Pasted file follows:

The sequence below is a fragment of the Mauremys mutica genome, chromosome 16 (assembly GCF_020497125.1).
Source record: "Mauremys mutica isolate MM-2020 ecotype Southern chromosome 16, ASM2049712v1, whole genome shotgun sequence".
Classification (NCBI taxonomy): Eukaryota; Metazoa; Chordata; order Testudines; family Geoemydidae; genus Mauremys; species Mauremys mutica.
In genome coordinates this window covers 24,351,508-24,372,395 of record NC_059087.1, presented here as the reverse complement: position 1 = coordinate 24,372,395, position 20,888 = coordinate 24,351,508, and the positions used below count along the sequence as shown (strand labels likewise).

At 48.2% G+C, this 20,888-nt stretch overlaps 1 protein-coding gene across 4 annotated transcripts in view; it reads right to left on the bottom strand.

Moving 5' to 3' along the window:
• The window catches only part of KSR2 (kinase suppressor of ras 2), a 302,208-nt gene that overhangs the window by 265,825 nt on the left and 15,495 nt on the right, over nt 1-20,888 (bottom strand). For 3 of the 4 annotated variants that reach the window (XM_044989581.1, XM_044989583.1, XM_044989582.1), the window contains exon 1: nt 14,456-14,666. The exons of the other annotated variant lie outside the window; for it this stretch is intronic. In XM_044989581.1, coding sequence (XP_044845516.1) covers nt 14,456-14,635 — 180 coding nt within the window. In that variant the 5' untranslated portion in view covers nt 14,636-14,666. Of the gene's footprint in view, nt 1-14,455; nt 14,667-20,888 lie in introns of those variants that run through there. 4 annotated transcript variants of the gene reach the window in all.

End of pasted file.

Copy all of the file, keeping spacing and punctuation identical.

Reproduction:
The sequence below is a fragment of the Mauremys mutica genome, chromosome 16 (assembly GCF_020497125.1).
Source record: "Mauremys mutica isolate MM-2020 ecotype Southern chromosome 16, ASM2049712v1, whole genome shotgun sequence".
Classification (NCBI taxonomy): Eukaryota; Metazoa; Chordata; order Testudines; family Geoemydidae; genus Mauremys; species Mauremys mutica.
In genome coordinates this window covers 24,351,508-24,372,395 of record NC_059087.1, presented here as the reverse complement: position 1 = coordinate 24,372,395, position 20,888 = coordinate 24,351,508, and the positions used below count along the sequence as shown (strand labels likewise).

At 48.2% G+C, this 20,888-nt stretch overlaps 1 protein-coding gene across 4 annotated transcripts in view; it reads right to left on the bottom strand.

Moving 5' to 3' along the window:
• The window catches only part of KSR2 (kinase suppressor of ras 2), a 302,208-nt gene that overhangs the window by 265,825 nt on the left and 15,495 nt on the right, over nt 1-20,888 (bottom strand). For 3 of the 4 annotated variants that reach the window (XM_044989581.1, XM_044989583.1, XM_044989582.1), the window contains exon 1: nt 14,456-14,666. The exons of the other annotated variant lie outside the window; for it this stretch is intronic. In XM_044989581.1, coding sequence (XP_044845516.1) covers nt 14,456-14,635 — 180 coding nt within the window. In that variant the 5' untranslated portion in view covers nt 14,636-14,666. Of the gene's footprint in view, nt 1-14,455; nt 14,667-20,888 lie in introns of those variants that run through there. 4 annotated transcript variants of the gene reach the window in all.